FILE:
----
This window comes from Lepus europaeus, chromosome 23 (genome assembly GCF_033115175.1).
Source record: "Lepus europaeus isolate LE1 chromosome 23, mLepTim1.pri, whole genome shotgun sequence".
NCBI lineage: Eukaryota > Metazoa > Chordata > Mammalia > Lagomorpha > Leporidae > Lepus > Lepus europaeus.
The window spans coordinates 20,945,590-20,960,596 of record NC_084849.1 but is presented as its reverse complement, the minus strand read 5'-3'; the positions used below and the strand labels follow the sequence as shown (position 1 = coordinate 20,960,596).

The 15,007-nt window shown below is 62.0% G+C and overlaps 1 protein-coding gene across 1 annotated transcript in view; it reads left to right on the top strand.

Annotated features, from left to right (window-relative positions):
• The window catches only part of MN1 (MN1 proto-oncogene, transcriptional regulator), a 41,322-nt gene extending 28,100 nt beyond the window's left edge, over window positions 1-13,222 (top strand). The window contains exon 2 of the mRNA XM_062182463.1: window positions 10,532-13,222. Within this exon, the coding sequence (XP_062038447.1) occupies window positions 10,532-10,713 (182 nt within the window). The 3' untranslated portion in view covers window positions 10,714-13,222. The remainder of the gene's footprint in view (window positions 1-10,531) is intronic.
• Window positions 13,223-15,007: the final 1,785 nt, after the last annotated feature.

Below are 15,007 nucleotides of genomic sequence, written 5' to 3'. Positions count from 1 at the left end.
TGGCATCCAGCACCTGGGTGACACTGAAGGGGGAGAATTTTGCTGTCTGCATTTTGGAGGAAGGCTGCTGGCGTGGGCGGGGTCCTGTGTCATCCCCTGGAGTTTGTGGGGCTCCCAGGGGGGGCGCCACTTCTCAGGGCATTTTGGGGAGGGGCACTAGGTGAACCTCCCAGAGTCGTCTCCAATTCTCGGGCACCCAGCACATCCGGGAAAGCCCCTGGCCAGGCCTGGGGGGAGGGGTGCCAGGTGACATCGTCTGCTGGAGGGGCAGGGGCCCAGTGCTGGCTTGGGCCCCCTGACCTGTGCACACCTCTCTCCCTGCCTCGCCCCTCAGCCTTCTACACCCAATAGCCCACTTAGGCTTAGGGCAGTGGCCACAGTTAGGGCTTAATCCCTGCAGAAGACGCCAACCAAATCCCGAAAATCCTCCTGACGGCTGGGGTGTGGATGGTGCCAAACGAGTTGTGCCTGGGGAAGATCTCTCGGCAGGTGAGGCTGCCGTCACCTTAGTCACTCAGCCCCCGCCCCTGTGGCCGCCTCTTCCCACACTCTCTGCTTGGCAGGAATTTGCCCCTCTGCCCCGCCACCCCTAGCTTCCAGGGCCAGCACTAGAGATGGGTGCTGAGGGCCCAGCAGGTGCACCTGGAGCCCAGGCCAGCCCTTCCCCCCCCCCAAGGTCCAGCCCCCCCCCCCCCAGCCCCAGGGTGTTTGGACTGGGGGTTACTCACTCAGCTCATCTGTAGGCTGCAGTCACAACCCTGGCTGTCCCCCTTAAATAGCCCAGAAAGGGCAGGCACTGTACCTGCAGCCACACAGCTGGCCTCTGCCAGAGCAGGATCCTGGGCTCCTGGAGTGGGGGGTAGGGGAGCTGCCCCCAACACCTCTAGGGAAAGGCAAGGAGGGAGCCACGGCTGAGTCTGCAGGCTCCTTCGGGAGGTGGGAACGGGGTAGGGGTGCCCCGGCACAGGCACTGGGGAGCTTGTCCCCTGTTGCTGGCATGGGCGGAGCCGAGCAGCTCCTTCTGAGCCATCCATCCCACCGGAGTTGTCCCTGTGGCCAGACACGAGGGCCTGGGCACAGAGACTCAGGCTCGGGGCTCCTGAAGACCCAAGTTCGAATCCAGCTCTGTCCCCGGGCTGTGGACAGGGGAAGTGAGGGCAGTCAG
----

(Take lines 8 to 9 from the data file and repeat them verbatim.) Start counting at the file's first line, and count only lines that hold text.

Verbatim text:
• Window positions 13,223-15,007: the final 1,785 nt, after the last annotated feature.

Below are 15,007 nucleotides of genomic sequence, written 5' to 3'. Positions count from 1 at the left end.